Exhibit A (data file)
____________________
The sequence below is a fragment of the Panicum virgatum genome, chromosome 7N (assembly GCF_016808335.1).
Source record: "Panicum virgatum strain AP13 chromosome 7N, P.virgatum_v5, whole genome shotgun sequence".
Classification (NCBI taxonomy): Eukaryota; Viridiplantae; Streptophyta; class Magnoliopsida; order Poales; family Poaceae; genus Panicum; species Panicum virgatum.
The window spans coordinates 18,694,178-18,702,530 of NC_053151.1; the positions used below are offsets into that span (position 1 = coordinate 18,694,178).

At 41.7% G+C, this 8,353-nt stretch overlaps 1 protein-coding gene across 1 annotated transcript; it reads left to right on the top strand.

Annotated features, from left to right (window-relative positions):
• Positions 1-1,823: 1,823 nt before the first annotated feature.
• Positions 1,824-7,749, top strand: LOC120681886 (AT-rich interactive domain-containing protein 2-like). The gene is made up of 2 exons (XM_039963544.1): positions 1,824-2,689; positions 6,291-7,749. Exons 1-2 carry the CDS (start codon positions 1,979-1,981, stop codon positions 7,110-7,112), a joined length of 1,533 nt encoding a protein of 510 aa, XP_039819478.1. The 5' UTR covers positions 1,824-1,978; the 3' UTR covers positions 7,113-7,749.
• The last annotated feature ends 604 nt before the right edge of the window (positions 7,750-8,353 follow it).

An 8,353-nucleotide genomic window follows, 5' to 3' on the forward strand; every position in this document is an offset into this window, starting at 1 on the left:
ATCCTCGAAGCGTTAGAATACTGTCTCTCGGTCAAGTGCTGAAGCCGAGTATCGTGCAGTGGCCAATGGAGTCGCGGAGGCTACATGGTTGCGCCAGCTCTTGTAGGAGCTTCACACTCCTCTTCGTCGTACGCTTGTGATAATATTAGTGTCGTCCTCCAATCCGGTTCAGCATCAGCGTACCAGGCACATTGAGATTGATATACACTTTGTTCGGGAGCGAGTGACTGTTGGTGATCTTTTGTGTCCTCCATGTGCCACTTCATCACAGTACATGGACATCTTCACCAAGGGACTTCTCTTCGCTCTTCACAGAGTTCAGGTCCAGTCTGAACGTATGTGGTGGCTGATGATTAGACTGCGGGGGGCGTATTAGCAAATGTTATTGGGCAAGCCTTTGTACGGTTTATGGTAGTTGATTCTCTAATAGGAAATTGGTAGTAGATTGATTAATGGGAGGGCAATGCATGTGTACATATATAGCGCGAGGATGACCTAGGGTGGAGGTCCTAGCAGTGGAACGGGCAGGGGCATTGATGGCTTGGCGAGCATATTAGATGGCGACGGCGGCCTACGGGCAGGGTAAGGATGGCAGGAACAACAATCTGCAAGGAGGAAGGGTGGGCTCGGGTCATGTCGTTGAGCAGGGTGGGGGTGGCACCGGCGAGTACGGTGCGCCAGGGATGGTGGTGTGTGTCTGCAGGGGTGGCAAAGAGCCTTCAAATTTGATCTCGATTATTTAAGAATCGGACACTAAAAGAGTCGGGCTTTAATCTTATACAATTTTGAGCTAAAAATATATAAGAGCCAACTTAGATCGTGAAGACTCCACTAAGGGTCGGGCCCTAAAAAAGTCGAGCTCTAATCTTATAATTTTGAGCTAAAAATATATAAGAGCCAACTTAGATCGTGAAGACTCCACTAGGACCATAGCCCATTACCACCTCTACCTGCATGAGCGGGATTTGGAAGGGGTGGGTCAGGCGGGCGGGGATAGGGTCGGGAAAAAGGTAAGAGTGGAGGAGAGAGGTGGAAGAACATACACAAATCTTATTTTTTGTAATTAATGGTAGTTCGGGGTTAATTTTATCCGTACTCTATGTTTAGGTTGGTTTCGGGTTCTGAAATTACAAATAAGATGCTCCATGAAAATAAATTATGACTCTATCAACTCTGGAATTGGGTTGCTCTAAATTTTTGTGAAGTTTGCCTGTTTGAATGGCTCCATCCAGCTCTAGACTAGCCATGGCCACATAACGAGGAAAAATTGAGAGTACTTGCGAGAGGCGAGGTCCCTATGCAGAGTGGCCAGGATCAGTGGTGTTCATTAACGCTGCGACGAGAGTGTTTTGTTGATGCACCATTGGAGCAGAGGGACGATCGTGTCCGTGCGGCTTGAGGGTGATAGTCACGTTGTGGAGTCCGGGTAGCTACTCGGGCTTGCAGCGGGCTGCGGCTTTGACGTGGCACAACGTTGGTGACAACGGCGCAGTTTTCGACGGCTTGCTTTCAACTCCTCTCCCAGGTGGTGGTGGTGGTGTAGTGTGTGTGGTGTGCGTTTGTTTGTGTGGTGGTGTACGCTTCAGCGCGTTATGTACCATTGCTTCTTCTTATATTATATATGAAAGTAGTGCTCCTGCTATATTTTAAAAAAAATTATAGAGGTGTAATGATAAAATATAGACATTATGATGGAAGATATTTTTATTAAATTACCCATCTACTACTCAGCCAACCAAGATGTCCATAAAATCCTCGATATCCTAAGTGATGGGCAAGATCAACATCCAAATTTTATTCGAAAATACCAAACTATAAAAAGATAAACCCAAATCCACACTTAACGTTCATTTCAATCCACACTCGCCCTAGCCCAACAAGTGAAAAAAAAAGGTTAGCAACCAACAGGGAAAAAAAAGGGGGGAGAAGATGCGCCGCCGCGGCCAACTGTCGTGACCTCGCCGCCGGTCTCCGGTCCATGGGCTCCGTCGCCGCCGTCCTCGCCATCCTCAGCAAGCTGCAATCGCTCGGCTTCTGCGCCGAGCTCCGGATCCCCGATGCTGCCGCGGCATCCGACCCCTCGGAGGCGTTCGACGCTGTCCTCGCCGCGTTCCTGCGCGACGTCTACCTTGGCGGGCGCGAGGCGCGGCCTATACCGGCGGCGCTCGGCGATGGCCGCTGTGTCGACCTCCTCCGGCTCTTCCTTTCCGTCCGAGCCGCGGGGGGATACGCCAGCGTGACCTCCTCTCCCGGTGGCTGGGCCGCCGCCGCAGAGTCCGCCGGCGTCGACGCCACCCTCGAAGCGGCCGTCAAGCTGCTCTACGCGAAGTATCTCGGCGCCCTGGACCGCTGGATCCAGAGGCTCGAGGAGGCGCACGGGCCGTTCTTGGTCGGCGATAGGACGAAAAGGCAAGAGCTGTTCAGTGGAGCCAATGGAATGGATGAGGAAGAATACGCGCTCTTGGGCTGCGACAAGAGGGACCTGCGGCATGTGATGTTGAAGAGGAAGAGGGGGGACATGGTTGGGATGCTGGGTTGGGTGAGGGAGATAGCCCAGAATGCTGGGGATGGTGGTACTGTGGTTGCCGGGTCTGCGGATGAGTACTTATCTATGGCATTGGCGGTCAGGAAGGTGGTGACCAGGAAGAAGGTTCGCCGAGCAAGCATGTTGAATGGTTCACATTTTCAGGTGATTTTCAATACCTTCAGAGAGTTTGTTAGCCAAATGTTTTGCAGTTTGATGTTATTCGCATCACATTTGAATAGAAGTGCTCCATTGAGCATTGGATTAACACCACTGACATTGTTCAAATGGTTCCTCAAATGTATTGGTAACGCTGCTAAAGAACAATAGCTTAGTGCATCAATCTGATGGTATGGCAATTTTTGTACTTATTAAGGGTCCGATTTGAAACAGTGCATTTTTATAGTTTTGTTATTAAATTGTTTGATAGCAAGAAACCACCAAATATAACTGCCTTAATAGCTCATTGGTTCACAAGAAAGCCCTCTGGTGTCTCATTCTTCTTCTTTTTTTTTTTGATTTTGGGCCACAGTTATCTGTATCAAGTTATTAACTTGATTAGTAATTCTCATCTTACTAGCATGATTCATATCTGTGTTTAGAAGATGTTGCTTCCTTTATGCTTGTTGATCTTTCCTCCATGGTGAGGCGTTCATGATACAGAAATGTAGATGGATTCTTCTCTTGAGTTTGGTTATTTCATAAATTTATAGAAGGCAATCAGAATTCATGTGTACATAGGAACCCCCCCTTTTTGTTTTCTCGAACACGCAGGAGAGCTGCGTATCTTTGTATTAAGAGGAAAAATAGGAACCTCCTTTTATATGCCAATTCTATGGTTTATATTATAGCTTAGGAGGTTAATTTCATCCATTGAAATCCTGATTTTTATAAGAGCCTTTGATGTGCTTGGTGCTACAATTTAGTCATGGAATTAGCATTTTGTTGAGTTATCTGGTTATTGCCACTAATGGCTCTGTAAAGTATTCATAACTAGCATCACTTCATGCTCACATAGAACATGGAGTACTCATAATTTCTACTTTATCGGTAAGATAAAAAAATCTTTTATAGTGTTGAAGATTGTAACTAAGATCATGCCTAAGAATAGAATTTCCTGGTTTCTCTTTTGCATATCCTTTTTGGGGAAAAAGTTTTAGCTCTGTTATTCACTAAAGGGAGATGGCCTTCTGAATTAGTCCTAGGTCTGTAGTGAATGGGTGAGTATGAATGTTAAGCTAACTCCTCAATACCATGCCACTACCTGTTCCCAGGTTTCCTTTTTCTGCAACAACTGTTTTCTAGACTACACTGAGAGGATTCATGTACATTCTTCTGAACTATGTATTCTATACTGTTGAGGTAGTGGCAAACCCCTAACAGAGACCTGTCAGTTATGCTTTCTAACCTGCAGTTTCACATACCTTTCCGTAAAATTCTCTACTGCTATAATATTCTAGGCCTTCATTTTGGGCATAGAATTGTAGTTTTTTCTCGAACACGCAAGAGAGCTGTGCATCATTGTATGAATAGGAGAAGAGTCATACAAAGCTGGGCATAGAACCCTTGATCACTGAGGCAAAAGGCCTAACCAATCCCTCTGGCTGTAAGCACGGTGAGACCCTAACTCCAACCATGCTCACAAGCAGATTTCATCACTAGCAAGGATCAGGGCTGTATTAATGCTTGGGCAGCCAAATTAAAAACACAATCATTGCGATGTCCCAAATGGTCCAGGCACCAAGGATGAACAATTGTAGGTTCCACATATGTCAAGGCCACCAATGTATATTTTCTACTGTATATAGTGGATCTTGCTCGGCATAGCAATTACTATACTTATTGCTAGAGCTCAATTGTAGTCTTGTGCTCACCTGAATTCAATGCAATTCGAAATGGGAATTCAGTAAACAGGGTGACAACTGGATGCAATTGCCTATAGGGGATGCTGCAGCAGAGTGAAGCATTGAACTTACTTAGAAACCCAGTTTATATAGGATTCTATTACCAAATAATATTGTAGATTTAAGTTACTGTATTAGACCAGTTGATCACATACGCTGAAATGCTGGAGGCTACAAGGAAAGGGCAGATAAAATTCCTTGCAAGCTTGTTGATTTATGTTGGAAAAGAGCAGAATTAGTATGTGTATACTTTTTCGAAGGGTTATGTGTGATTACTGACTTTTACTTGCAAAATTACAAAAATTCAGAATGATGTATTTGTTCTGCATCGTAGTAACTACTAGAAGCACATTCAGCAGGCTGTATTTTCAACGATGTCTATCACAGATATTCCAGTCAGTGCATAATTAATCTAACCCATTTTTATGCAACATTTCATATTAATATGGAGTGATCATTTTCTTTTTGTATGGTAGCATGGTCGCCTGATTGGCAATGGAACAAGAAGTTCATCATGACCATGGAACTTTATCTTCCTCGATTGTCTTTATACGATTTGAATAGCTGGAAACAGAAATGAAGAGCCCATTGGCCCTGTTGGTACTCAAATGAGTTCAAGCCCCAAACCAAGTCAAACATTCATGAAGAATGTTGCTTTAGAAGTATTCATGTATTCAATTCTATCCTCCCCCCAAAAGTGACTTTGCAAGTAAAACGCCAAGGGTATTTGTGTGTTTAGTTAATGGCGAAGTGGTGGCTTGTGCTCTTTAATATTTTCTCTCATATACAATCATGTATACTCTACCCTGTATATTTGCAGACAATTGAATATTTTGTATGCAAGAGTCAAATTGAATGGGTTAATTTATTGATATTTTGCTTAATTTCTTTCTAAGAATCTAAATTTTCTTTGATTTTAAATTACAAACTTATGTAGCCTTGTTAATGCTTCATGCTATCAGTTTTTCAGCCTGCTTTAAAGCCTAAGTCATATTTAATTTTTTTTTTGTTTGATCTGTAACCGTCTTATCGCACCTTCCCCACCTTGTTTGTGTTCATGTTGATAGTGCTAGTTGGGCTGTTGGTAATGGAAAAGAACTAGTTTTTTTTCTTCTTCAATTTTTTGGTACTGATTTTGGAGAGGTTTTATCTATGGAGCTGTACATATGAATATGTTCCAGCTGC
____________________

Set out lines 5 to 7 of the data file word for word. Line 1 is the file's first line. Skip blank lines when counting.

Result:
At 41.7% G+C, this 8,353-nt stretch overlaps 1 protein-coding gene across 1 annotated transcript; it reads left to right on the top strand.

Annotated features, from left to right (window-relative positions):
• Positions 1-1,823: 1,823 nt before the first annotated feature.